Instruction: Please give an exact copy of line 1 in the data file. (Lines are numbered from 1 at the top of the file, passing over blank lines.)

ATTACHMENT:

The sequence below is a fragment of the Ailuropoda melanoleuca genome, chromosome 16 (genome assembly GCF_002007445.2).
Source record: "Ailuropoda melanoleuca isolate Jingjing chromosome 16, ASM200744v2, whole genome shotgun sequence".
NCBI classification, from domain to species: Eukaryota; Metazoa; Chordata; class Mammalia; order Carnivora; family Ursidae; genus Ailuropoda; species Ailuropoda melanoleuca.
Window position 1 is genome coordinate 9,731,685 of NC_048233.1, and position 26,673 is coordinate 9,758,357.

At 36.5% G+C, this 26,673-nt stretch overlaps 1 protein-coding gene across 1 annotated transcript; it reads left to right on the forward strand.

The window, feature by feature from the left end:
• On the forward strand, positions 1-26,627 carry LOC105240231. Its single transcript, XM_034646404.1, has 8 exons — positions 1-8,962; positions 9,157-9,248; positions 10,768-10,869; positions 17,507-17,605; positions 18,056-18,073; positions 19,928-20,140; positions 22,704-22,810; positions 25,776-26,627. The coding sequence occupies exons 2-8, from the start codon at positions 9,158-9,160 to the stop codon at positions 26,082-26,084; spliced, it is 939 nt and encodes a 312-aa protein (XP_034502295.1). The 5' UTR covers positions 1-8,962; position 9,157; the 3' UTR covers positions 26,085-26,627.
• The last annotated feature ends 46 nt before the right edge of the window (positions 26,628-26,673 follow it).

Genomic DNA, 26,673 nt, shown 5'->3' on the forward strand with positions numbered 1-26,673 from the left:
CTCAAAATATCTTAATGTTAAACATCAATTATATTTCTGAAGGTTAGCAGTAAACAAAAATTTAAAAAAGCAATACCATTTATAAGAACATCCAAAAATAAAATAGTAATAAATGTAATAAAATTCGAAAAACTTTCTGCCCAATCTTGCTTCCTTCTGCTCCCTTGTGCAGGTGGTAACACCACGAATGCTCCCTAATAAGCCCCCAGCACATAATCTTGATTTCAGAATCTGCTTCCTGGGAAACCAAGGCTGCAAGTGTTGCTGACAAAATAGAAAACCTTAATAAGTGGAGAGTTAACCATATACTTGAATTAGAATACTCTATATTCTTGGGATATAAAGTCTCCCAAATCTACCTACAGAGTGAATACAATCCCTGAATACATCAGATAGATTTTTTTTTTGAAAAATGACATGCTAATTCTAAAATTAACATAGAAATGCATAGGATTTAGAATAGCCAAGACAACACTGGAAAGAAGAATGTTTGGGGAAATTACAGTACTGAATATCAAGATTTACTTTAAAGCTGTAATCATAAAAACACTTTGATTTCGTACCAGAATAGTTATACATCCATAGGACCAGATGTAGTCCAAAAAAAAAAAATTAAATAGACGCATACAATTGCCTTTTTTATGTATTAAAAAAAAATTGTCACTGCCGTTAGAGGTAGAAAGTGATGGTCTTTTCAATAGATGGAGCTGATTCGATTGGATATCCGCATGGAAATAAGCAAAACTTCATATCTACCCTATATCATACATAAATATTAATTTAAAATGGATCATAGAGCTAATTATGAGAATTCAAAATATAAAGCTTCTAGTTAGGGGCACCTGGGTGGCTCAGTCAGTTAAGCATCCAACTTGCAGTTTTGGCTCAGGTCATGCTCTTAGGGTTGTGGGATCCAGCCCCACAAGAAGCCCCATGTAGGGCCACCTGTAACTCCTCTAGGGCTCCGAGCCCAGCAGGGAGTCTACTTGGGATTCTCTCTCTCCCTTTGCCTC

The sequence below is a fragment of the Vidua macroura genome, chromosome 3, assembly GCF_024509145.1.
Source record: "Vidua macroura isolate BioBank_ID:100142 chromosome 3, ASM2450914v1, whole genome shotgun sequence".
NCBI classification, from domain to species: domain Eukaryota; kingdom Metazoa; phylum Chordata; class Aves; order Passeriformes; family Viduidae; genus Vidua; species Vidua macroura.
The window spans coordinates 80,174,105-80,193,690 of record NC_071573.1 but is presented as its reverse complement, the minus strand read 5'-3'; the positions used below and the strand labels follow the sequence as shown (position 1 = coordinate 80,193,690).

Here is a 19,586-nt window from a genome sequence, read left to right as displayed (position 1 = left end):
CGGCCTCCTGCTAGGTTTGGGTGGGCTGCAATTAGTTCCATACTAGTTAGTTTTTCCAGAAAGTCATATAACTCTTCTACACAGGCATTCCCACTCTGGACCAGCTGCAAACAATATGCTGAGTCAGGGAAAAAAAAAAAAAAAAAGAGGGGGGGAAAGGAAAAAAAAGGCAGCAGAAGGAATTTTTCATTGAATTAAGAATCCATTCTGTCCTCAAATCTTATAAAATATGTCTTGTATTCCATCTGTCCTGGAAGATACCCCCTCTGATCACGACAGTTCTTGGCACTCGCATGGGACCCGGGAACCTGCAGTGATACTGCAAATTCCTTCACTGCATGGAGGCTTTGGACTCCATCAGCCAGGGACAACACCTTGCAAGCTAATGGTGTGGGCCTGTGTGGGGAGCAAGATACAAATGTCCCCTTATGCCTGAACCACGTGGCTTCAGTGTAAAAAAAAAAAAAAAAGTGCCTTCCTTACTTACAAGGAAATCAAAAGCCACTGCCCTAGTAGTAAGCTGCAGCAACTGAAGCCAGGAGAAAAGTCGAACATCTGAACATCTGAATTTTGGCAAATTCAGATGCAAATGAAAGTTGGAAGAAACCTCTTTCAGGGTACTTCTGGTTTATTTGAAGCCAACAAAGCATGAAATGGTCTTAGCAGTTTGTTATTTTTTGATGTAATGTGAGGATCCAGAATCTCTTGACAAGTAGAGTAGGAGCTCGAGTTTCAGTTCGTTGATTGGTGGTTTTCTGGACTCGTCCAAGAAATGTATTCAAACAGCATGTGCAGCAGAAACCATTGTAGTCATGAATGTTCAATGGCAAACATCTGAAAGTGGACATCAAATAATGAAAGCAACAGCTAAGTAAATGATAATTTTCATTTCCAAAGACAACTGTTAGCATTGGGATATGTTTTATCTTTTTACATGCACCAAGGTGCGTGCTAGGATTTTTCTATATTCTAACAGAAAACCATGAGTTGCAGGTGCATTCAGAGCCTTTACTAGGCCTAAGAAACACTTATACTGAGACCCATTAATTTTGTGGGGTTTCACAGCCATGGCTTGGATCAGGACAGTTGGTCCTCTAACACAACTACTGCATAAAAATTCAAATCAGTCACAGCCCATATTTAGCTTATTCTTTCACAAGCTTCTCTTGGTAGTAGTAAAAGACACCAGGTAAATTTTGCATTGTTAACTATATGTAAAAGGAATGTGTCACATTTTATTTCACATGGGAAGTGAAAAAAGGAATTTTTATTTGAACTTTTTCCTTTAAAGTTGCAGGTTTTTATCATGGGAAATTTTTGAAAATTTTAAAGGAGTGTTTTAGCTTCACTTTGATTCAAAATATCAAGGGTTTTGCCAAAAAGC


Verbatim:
The sequence below is a fragment of the Ailuropoda melanoleuca genome, chromosome 16 (genome assembly GCF_002007445.2).